Cannes: Lars von Trier at world's end

The magnificent apocalyptic fable "Melancholia" is nearly overwhelmed when the director calls himself a "Nazi"

By Andrew O'Hehir

Executive Editor

Published May 18, 2011 3:19PM (EDT)

Lars Von Trier (left) and Kirsten Dunst in "Melancholia"
Lars Von Trier (left) and Kirsten Dunst in "Melancholia"

CANNES, France -- Lars von Trier dazzled the Cannes press corps on Wednesday morning with the premiere of "Melancholia," his gorgeous, profoundly emotional and often very funny tragicomedy about two sisters, a wedding gone wrong, the personal costs of depression and -- oh, by the way -- the end of the world. Then, as if uncomfortable with having made a film people actually liked, the Danish director of "Breaking the Waves" and "Dancer in the Dark" and the near-psychotic 2009 horror movie "Antichrist" upstaged himself at an increasingly awkward press conference, announcing that he understood and sympathized with Hitler, and intended to make a hardcore porn film with "Melancholia" stars Kirsten Dunst and Charlotte Gainsbourg that will be "three or four hours long."

There's context for all that, of course. Trier was presumably joking about the four-hour porn film, or maybe he doesn't know what the word "hardcore" signifies. As for the Hitler thing, which has already been magnified, via the massive game of Telephone that entertainment journalism has become, into some kind of semi-serious confession of Third Reich sympathies, here's how that came down. Trier was near the end of a muddled disquisition about the fact that he had long believed his heritage was Jewish, but discovered more recently that his family had been non-Jewish Germans: "So I am a Nazi."

What I think he was trying to say after that was that he understood Hitler's grand aesthetic vision for the remaking of Europe, and at best that's an ill-advised analogy, reminiscent of composer Karlheinz Stockhausen's declaration that 9/11 was a great work of art. But when Trier tried to extricate himself , it only got worse: "Look, I'm not for the Second World War, and I'm not against the Jews. I'm 100 percent for the Jews. Well, maybe not 100 percent, because Israel is kind of a pain in the ass ... How do I get out of this sentence? OK, I'm a Nazi." That got a big laugh, and was clearly meant to, but the clicking of hand-held devices around me only intensified, and you could hear headline writers all over the world virtually high-fiving each other. So, yeah, maybe the context doesn't help that much after all. (You can see much of the press conference for yourself.)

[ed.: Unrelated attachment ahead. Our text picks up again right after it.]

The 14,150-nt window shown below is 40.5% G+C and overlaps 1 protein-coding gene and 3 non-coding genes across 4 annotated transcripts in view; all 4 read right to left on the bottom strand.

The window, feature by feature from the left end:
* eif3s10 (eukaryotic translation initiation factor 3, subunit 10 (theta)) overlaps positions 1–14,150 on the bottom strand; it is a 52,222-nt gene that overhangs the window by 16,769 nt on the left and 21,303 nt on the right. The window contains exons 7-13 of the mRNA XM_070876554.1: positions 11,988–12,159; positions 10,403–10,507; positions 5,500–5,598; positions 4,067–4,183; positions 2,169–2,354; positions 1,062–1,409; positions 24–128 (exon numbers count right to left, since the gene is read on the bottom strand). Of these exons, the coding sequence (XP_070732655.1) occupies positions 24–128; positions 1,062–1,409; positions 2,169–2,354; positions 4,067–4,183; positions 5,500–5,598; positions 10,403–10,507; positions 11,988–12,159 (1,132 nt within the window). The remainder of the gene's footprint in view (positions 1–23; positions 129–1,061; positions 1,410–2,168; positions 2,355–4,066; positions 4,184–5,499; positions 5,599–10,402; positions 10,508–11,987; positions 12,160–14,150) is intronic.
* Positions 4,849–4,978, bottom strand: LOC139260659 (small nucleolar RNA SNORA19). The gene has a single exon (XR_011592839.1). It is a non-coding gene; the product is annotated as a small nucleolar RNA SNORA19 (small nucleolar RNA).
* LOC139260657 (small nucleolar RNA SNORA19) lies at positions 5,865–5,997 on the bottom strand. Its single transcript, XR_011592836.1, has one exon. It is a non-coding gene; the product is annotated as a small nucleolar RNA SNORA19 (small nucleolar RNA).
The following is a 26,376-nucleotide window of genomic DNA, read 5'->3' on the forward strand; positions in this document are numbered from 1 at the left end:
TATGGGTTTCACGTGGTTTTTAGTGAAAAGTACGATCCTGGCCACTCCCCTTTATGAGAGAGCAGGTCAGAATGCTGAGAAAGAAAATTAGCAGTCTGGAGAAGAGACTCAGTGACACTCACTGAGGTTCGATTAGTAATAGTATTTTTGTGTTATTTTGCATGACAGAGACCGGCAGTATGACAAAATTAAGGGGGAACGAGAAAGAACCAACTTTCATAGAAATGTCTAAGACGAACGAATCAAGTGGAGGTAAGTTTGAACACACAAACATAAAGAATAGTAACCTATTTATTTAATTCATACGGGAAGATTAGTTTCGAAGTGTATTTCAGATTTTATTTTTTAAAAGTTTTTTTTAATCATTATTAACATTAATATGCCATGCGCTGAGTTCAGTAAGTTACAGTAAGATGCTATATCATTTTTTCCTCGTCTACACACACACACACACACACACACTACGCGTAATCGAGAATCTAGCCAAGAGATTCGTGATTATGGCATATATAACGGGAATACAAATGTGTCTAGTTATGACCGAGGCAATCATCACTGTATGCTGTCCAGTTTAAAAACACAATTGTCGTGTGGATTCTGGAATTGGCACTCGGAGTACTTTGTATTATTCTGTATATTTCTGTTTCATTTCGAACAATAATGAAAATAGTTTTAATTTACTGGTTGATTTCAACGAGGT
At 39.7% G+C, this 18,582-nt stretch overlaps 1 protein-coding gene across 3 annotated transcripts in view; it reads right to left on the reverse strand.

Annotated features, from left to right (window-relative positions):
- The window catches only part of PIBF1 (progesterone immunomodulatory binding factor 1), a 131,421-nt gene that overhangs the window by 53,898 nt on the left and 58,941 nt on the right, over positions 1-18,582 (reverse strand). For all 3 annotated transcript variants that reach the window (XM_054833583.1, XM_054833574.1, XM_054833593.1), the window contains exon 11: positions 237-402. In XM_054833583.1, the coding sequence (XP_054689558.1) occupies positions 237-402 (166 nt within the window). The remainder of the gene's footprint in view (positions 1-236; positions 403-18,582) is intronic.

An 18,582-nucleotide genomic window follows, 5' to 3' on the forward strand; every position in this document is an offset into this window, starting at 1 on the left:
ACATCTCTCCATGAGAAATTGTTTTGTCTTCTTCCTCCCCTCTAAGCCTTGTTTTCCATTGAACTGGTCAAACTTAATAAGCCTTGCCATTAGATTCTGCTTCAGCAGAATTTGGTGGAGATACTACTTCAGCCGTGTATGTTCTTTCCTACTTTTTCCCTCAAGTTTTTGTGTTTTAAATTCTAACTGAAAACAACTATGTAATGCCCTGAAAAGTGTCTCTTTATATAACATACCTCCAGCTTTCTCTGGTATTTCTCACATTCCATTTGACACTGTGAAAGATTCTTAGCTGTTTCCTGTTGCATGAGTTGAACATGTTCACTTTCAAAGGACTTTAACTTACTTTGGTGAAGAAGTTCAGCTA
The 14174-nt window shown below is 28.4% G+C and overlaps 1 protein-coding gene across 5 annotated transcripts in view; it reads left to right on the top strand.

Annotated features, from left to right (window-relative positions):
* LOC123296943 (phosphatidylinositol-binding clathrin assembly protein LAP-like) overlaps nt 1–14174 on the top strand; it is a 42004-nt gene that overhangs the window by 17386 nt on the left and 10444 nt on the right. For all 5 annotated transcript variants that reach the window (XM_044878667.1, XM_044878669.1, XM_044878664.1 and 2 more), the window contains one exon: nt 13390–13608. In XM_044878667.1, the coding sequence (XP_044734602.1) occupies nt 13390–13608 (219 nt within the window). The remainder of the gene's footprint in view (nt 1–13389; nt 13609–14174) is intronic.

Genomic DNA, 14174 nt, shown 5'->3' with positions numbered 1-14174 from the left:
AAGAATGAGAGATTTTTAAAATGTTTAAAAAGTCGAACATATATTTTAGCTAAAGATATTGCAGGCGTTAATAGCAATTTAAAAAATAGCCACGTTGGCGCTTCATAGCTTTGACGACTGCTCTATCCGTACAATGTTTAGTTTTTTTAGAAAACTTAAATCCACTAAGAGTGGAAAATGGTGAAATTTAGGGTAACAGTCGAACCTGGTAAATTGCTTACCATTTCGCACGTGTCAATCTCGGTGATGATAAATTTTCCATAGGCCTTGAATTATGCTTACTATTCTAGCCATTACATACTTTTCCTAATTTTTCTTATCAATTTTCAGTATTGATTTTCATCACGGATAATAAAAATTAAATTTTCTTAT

It's genuinely too bad that the guy managed to suck up so much of his own P.R. oxygen, because "Melancholia" strikes me on first viewing as something truly special, even in an exceptionally strong Cannes competition that includes several other terrific films. I'm going to invoke the magic incantation here: This isn't really a review. "Melancholia" demands another viewing or two and some time alone afterwards, something that's ludicrous even to imagine in this hothouse setting. For what it's worth -- which is nothing much, at this point -- I think I prefer "Melancholia" to Terrence Malick's much-debated "The Tree of Life," but to have two new career-defining works from major film artists that can plausibly be defended as cinematic and philosophical masterpieces in the same festival is close to miraculous.

"Melancholia" is a story in two sections, about two sisters and two planets. The sisters are Justine (Dunst) and Claire (Gainsbourg), whose names are also given to the film's sections. The planets are our own and another one called Melancholia, a beautiful blue orb 10 times its size, which has been "hiding behind the sun" and is now bound for a collision with Earth. (I don't know how much hard astronomical research went into "Melancholia," but it doesn't really matter; as a symbol, our dark sister planet is pretty effective.) Melancholia makes only a guest appearance in "Justine," the first section of the movie, as a strange red star presiding forebodingly over the title character's enormous wedding.

Trier plays with our expectations for these actresses: Justine, played by a Hollywood star, is the blonde and conventionally beautiful one, marrying a fittingly handsome guy (Alexander Skarsgård) at her brother-in-law's ostentatious country estate. But instead of being normal and well-adjusted, she is battling a crippling depression and keeps trying to escape from the whole wedding and from Skarsgård's character, who's totally out of his depth and has no idea how to reach her. In perhaps the most bitterly comic scene of "Justine" (and there are many), he shows her a snapshot of the apple orchard he has bought for her, that he hopes will make her happy. He has the best possible intentions, but you can feel her visibly recoiling from him as the seconds pass: I married this guy! And he has no idea who I am! When she gets up to go, she leaves the crumpled picture on the sofa.